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Osteoporosis is a common disease in Australia with 1.2 million people estimated to have osteoporosis and further 6.3 million with low bone density. This article will be explaining what osteoporosis is, reviewing common risk factors and diagnosis, as well as what you can do about it!


Osteoporosis is an advanced stage bone thinning condition whereby the bone has become thin, weak and fragile, such that even a bump or minor accident may cause a broken bone.


Osteoporosis occurs when bones lose minerals, such as calcium, more quickly than the body can replace them, causing a loss of bone thickness (bone density or mass). This is through a process called “bone remodelling”. Throughout our lifetime, new bone cells are produced (bone formation), and old bone cells are gotten rid of (bone resorption). When the rate of bone resorption is increased with no increase in bone formation (due to loss of minerals), this will cause an overall change in structural integrity of our bones.  Early onset of this is termed Osteopenia, which is where the bones have started to become weaker than normal, but not as advanced as Osteoporosis.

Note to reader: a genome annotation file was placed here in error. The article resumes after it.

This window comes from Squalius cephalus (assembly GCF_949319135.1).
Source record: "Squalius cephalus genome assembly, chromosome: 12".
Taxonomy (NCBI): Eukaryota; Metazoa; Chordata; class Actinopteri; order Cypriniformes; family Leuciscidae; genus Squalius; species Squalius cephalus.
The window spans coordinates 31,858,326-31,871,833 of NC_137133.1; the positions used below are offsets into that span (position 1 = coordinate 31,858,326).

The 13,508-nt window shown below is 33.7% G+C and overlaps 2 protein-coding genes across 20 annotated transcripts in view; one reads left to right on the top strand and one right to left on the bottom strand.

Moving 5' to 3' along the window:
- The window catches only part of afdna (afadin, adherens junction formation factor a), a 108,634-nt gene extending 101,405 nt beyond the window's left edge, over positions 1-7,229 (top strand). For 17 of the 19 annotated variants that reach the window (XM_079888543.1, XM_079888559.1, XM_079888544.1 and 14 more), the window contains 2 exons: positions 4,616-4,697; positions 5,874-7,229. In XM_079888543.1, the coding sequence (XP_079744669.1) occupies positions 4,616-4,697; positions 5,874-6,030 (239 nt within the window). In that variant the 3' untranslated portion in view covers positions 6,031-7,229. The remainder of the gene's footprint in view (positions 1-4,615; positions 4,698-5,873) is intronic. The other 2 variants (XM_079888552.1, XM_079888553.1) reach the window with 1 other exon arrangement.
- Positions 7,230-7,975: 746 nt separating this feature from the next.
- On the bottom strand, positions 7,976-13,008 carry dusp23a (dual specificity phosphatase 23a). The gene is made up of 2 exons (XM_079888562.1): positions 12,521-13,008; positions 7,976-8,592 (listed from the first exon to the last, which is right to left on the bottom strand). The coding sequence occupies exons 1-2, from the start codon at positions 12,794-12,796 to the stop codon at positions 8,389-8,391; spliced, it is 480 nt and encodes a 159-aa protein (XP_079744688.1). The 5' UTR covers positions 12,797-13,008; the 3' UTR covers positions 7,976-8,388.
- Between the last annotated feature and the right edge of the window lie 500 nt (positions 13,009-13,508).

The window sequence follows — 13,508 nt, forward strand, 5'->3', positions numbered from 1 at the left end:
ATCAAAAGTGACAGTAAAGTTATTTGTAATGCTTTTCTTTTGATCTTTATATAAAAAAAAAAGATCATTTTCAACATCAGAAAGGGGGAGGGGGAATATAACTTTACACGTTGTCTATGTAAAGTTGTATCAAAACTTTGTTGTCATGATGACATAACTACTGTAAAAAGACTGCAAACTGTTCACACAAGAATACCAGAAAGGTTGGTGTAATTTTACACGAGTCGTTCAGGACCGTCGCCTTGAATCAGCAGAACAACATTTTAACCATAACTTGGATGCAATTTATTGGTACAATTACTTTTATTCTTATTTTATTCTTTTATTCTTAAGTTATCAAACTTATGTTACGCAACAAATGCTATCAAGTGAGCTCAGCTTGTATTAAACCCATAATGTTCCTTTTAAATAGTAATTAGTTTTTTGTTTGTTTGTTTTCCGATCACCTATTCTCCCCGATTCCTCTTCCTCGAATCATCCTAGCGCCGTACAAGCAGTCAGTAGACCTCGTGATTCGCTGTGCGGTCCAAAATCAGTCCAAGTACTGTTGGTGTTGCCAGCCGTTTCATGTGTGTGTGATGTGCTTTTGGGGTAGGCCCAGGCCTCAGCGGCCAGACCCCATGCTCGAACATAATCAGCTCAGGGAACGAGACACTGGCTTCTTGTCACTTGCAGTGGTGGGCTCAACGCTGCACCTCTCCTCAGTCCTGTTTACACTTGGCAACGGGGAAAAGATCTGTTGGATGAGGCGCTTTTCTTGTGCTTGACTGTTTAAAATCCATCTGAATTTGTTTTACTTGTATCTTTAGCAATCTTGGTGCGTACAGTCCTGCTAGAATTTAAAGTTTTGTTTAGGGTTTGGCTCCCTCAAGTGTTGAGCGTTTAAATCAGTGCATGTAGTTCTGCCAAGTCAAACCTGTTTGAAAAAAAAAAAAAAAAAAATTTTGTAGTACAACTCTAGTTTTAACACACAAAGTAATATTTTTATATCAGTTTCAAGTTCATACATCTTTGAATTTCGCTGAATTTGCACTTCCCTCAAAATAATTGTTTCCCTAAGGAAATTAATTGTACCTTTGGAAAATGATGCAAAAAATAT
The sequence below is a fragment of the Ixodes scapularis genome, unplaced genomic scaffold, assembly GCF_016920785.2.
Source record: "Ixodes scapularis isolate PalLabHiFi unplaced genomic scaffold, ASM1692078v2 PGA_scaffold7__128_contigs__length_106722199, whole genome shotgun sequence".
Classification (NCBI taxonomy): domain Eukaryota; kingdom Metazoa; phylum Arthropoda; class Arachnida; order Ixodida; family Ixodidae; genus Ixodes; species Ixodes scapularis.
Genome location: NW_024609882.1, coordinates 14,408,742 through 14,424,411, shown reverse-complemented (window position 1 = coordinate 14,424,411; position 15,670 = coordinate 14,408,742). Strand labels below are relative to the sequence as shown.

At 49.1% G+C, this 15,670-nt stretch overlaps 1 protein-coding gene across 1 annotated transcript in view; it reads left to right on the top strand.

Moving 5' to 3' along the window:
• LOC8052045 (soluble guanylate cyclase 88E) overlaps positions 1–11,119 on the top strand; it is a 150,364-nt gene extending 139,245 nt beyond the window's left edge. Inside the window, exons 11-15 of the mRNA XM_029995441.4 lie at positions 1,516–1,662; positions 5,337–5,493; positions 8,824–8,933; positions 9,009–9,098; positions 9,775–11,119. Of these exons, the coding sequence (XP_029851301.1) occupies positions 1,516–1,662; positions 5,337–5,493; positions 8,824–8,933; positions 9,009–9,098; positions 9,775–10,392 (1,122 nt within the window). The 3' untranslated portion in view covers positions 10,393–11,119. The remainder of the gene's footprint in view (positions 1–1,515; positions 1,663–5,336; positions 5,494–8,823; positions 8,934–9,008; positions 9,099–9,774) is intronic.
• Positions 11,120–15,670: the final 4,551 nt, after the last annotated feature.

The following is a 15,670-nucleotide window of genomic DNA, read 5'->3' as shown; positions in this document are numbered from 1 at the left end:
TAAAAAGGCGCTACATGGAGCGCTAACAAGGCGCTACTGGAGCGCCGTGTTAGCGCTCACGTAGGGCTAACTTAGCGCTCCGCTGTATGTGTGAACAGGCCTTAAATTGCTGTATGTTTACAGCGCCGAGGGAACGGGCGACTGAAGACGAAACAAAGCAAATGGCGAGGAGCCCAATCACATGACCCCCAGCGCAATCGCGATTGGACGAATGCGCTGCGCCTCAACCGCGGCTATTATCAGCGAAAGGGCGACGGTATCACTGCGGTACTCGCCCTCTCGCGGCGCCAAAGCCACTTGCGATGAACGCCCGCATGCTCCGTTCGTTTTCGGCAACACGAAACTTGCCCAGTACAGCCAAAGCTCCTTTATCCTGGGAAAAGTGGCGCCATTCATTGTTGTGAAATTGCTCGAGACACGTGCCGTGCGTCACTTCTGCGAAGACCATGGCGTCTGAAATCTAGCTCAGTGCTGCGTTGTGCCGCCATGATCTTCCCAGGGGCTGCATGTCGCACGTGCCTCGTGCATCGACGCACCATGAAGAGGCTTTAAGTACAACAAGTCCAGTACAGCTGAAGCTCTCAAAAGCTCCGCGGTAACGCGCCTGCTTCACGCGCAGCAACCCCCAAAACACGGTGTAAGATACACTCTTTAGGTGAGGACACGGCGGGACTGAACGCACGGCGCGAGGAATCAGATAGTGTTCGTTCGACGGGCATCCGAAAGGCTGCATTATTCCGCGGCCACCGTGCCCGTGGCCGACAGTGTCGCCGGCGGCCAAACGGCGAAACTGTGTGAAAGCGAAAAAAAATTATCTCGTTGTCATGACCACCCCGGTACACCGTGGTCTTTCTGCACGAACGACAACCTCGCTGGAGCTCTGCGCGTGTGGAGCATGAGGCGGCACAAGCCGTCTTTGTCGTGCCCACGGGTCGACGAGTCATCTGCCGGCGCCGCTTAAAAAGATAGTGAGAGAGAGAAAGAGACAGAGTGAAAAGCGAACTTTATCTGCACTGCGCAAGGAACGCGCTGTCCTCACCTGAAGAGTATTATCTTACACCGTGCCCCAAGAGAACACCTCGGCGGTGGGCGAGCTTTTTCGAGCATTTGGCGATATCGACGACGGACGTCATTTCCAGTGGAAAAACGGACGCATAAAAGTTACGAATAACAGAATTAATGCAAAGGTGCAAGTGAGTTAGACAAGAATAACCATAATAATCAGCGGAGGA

Any bone can be affected by osteoporosis, but the most common sites are the hip, spine, wrist, upper arm, forearm or ribs. Fractures in the spine due to osteoporosis can result in changes in posture and height loss. Osteoporosis usually has no symptoms until a fracture occurs, this is why osteoporosis is often called the 'silent disease'.



What is osteoporosis?


We all have certain ‘risk factors’ that make us more likely to develop osteoporosis. Women are at a greater risk of developing osteoporosis because of the rapid decline in oestrogen levels during menopause. When oestrogen levels decrease, bones lose calcium and other minerals at a much faster rate, leading to more ‘bone resorption’. 


Men also lose bone as they age, however testosterone levels in men decline more gradually so their bone mass remains adequate till later in life.


Family History

Bone health can be strongly inherited so consider your family history of osteoporosis. It is important to note if anyone in your family (particularly parents or siblings) has ever been diagnosed with osteoporosis, broken a bone from a minor fall or rapidly lost height. These can indicate low bone density.


Your calcium and vitamin D levels

Low calcium intake - adults require 1,000 mg per day, which increases to 1,300 mg per day for women over 50 and men over 70.